There’s a weird tension, though, because I honestly do feel “home” with David. Among the few pieces of art we have in our home right now is the above letterpress print from Constellation & Co., a Seattle-based studio that also designed our wedding invitations. I got it for David the Christmas before we got married; we displayed it at our wedding, and now it sits on our kitchen counter.
We are so extremely green in marriage, but to share such a deep love, partnership, and vulnerability – to find home with another person has already been one of the greatest blessings of my life. When I consider that marriage is but a glimpse of Christ’s love for us, I am astounded.
If I had to pick one favorite C.S. Lewis quote . . . well, I can’t, but this one has recently me often:
“The sweetest thing in all my life has been the longing — to reach the Mountain, to find the place where all the beauty came from — my country, the place where I ought to have been born. Do you think it all meant nothing, all the longing? The longing for home? For indeed it now feels not like going, but like going back.”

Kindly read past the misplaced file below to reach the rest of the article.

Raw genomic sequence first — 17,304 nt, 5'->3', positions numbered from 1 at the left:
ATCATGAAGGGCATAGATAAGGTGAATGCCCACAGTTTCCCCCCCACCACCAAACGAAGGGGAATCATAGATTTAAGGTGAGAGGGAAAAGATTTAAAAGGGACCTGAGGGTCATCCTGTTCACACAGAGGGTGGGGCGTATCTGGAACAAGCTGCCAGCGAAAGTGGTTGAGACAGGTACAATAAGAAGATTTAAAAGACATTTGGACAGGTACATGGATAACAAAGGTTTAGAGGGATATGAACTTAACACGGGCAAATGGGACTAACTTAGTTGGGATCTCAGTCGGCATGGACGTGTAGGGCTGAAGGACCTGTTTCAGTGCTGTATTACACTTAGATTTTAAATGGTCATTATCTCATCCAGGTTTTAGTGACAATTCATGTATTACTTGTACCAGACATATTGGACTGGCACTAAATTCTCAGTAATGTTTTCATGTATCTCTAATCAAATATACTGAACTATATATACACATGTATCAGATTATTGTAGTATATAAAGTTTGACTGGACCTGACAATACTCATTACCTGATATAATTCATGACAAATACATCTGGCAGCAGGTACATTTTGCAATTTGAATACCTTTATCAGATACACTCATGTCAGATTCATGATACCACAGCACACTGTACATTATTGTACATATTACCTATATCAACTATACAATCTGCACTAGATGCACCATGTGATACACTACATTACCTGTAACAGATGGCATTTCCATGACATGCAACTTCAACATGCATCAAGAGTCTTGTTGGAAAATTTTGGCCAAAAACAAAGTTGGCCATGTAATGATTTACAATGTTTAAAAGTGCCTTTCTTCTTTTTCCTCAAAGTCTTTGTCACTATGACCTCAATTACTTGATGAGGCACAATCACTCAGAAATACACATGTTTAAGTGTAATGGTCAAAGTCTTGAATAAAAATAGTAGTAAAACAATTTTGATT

So as these half-versaries come and go, I thank God for both homesickness and marriage: the former for reminding me that Christian life on earth is a journey of hopeful homesickness; and the latter for its beautiful glimpse into what that final Home will be like.
August 1, 2014 No Comments
All joy reminds. It is never a possession, always a desire for something longer ago or further away or still ‘about to be.’
– From Surprised by Joy
All joy (as distinct from mere pleasure, still more amusement) emphasizes our pilgrim status; always reminds, beckons, awakens desire. Our best havings are wantings.”
– From Letters of C.S. Lewis
April 29, 2013 2 Comments
My boyfriend and I were recently discussing information design and data visualization (because we’re a little nerdy like that). He referred me to the site of data visualization pioneer Edward Tufte, where I happened upon the short documentary Teaching to See. This simple, thoughtful film is like having a coffee with Inge Druckrey, a longtime graphic arts professor at Yale (and Tufte’s wife). It’s about learning to observe, practice, create, and teach. As a musician, I enjoyed seeing some of her work directly related to classical music (such as the inspiration for her Beethoven poster, at left).